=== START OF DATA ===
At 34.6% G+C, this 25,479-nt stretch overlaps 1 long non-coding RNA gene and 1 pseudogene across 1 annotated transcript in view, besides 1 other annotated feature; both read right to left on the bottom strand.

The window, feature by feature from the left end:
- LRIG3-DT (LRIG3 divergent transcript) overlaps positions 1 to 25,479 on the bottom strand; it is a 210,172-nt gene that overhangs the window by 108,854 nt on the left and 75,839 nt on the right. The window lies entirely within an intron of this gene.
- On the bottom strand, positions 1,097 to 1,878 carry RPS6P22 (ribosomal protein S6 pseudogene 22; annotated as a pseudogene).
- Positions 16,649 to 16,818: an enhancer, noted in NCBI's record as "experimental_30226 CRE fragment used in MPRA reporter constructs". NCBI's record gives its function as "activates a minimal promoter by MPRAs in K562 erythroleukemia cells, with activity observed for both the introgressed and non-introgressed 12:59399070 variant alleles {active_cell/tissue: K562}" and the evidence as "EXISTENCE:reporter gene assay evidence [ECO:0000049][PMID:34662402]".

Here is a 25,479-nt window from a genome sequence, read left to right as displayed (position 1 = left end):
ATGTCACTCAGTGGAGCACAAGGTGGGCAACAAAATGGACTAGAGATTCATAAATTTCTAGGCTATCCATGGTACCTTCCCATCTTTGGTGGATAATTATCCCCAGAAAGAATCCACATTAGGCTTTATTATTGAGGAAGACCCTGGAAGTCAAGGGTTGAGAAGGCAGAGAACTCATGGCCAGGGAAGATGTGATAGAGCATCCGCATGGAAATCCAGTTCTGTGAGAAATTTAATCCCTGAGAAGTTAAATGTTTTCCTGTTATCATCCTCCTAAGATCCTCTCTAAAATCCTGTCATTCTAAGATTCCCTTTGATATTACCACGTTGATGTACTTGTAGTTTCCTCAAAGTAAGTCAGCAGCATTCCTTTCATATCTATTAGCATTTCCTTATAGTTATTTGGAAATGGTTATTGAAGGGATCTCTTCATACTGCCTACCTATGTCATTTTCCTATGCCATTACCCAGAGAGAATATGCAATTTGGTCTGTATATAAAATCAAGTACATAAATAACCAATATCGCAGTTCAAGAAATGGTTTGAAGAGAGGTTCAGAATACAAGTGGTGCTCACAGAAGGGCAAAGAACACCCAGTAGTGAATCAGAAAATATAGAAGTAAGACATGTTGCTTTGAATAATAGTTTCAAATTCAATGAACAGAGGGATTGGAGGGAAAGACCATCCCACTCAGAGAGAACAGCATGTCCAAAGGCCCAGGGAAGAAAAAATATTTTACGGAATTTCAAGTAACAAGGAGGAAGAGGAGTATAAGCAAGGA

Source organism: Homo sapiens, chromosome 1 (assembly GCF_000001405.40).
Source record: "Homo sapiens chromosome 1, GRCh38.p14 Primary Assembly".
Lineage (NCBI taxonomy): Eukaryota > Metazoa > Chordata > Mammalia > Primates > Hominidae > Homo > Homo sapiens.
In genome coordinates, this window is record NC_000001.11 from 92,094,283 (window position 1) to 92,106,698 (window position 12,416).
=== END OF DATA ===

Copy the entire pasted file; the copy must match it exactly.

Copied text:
At 34.6% G+C, this 25,479-nt stretch overlaps 1 long non-coding RNA gene and 1 pseudogene across 1 annotated transcript in view, besides 1 other annotated feature; both read right to left on the bottom strand.

The window, feature by feature from the left end:
- LRIG3-DT (LRIG3 divergent transcript) overlaps positions 1 to 25,479 on the bottom strand; it is a 210,172-nt gene that overhangs the window by 108,854 nt on the left and 75,839 nt on the right. The window lies entirely within an intron of this gene.
- On the bottom strand, positions 1,097 to 1,878 carry RPS6P22 (ribosomal protein S6 pseudogene 22; annotated as a pseudogene).
- Positions 16,649 to 16,818: an enhancer, noted in NCBI's record as "experimental_30226 CRE fragment used in MPRA reporter constructs". NCBI's record gives its function as "activates a minimal promoter by MPRAs in K562 erythroleukemia cells, with activity observed for both the introgressed and non-introgressed 12:59399070 variant alleles {active_cell/tissue: K562}" and the evidence as "EXISTENCE:reporter gene assay evidence [ECO:0000049][PMID:34662402]".

Here is a 25,479-nt window from a genome sequence, read left to right as displayed (position 1 = left end):
ATGTCACTCAGTGGAGCACAAGGTGGGCAACAAAATGGACTAGAGATTCATAAATTTCTAGGCTATCCATGGTACCTTCCCATCTTTGGTGGATAATTATCCCCAGAAAGAATCCACATTAGGCTTTATTATTGAGGAAGACCCTGGAAGTCAAGGGTTGAGAAGGCAGAGAACTCATGGCCAGGGAAGATGTGATAGAGCATCCGCATGGAAATCCAGTTCTGTGAGAAATTTAATCCCTGAGAAGTTAAATGTTTTCCTGTTATCATCCTCCTAAGATCCTCTCTAAAATCCTGTCATTCTAAGATTCCCTTTGATATTACCACGTTGATGTACTTGTAGTTTCCTCAAAGTAAGTCAGCAGCATTCCTTTCATATCTATTAGCATTTCCTTATAGTTATTTGGAAATGGTTATTGAAGGGATCTCTTCATACTGCCTACCTATGTCATTTTCCTATGCCATTACCCAGAGAGAATATGCAATTTGGTCTGTATATAAAATCAAGTACATAAATAACCAATATCGCAGTTCAAGAAATGGTTTGAAGAGAGGTTCAGAATACAAGTGGTGCTCACAGAAGGGCAAAGAACACCCAGTAGTGAATCAGAAAATATAGAAGTAAGACATGTTGCTTTGAATAATAGTTTCAAATTCAATGAACAGAGGGATTGGAGGGAAAGACCATCCCACTCAGAGAGAACAGCATGTCCAAAGGCCCAGGGAAGAAAAAATATTTTACGGAATTTCAAGTAACAAGGAGGAAGAGGAGTATAAGCAAGGA

Source organism: Homo sapiens, chromosome 1 (assembly GCF_000001405.40).
Source record: "Homo sapiens chromosome 1, GRCh38.p14 Primary Assembly".
Lineage (NCBI taxonomy): Eukaryota > Metazoa > Chordata > Mammalia > Primates > Hominidae > Homo > Homo sapiens.
In genome coordinates, this window is record NC_000001.11 from 92,094,283 (window position 1) to 92,106,698 (window position 12,416).